It might seem masochistic to watch TV shows and movies that depict your worst nightmare, but it’s actually part of our heritage — and for good reason. The ancient Greeks understood the need to experience our fears through the arts, recognizing that a given population remains stable when its individuals can vicariously live out their fears. People can empathize with characters on screen (or in the case of ancient Greece, the stage), and feel what it would be like to live in a lawless reality, and then return to their ordered, rule-abiding lives.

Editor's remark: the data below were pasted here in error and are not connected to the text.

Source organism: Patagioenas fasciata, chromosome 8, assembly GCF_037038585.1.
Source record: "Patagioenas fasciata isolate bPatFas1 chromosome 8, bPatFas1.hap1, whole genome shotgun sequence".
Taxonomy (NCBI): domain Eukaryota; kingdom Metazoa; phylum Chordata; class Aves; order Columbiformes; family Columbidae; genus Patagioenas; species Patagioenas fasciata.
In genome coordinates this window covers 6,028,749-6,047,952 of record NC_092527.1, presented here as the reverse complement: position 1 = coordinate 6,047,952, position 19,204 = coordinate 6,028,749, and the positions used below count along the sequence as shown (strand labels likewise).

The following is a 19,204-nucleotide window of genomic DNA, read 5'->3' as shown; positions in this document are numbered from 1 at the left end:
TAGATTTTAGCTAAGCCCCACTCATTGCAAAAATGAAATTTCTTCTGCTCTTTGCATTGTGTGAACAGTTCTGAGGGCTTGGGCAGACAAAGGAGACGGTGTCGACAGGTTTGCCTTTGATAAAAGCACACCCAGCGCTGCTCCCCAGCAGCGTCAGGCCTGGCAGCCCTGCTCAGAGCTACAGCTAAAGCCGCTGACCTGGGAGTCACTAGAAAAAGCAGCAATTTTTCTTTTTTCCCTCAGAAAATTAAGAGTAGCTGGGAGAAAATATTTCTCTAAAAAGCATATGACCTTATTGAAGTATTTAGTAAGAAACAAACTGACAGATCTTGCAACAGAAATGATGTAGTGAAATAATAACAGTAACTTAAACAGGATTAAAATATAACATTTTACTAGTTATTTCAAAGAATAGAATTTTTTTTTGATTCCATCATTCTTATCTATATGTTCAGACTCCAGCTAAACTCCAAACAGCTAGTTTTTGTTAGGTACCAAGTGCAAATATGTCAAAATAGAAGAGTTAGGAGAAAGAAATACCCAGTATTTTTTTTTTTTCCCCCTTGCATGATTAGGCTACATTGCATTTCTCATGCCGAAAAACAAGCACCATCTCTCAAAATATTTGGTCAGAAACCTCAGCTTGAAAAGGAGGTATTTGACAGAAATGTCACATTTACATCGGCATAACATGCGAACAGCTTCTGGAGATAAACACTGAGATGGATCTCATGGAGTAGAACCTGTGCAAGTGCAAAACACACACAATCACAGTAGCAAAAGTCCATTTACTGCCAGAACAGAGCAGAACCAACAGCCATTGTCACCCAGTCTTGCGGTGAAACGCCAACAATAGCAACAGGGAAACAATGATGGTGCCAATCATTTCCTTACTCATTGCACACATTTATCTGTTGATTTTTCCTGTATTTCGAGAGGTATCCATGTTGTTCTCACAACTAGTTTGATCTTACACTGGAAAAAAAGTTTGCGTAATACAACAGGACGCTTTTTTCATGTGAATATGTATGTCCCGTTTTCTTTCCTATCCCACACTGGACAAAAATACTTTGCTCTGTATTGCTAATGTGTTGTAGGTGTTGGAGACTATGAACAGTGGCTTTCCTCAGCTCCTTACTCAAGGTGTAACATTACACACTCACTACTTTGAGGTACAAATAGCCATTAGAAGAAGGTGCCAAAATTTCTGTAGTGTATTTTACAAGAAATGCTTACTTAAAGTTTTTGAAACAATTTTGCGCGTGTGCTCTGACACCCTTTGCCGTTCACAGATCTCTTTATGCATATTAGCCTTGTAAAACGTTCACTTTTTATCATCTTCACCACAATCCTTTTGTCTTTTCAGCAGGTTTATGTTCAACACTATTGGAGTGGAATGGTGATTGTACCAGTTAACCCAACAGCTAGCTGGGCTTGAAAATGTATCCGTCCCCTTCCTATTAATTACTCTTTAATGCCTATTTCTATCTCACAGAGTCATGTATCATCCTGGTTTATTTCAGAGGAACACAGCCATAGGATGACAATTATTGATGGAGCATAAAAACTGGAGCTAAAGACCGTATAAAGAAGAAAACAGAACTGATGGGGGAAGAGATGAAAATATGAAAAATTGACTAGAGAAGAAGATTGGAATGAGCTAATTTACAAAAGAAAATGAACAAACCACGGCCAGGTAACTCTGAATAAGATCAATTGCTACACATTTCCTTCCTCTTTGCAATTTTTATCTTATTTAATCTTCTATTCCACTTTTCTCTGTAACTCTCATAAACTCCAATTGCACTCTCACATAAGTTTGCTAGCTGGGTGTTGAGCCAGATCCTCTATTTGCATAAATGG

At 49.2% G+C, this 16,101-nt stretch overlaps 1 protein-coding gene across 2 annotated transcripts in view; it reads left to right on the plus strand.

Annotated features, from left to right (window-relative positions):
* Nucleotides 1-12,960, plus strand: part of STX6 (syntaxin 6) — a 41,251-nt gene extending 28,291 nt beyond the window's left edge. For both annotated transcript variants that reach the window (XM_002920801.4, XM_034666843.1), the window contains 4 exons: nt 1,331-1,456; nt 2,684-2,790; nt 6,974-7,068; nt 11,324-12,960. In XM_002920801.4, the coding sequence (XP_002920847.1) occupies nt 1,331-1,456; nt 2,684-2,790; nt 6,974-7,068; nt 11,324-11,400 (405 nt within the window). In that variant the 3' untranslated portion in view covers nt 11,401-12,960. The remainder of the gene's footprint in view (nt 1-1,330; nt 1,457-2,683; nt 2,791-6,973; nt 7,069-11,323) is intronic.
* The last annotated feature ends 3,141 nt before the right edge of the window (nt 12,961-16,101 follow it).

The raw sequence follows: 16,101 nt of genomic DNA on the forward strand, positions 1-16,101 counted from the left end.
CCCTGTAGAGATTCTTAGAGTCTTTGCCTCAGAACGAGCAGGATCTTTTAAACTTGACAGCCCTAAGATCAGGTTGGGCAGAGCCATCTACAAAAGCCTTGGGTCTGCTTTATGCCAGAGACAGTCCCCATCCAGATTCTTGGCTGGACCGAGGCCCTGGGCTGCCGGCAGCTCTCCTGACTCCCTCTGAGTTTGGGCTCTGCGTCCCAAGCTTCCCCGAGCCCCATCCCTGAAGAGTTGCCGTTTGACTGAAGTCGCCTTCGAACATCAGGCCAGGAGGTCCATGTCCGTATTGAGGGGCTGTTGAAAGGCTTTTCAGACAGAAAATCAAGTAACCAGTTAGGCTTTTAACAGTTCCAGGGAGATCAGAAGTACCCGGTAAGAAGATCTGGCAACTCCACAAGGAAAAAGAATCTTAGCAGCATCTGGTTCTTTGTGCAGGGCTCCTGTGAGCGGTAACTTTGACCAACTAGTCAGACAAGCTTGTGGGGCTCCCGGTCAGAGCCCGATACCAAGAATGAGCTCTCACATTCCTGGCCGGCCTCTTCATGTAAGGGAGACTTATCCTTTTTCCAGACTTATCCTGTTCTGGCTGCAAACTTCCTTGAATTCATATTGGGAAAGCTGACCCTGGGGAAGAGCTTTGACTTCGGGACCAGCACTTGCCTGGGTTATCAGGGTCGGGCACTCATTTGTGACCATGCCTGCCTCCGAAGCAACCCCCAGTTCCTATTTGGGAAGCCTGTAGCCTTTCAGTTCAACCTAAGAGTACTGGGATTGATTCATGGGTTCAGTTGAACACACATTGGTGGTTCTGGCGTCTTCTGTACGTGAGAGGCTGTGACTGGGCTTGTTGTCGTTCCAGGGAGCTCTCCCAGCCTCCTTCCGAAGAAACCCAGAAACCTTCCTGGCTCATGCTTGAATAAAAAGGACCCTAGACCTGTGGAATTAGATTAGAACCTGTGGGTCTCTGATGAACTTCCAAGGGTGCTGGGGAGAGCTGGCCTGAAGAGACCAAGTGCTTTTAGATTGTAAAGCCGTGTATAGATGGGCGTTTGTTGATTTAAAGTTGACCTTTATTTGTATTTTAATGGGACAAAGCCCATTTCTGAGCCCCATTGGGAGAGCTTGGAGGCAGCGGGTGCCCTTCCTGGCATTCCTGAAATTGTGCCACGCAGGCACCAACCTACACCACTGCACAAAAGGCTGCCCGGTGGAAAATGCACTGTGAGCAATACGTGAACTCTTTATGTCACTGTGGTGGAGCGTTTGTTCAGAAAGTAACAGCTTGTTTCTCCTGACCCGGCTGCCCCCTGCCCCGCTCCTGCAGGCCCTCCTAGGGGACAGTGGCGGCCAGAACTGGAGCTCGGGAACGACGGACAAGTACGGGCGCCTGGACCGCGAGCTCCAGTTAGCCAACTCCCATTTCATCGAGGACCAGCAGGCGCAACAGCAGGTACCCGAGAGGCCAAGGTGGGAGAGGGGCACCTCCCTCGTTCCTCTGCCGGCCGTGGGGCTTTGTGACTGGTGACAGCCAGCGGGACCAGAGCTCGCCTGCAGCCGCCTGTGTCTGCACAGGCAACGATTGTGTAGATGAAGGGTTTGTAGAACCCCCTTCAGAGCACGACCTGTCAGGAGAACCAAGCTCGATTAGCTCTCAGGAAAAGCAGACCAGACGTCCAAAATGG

Whereas uncertainty-related fears dominated the zombies of ten years ago, today we’re staring down stressors produced by human arrogance: be it a lab-borne infection or a reaction to anthropogenic climate change, we have only ourselves to blame for the existence of these zombies. They’re our punishment for years of abusing the Earth.
Likewise, we’re beginning to see the zombie transition from its status as a metaphor about humanity to an actual human: movies like “Warm Bodies” and TV shows like “iZombie” present the infected fighting their instincts to feast on our flesh, instead contributing to society in a positive way.
This isn’t to say our fears that produce zombies no longer exist, but that we are beginning to think that there are more positive ways to respond to them. These humane zombies reveal that we can fight our baser instincts, that even a monster can be redeemed through action. What’s not to love about that?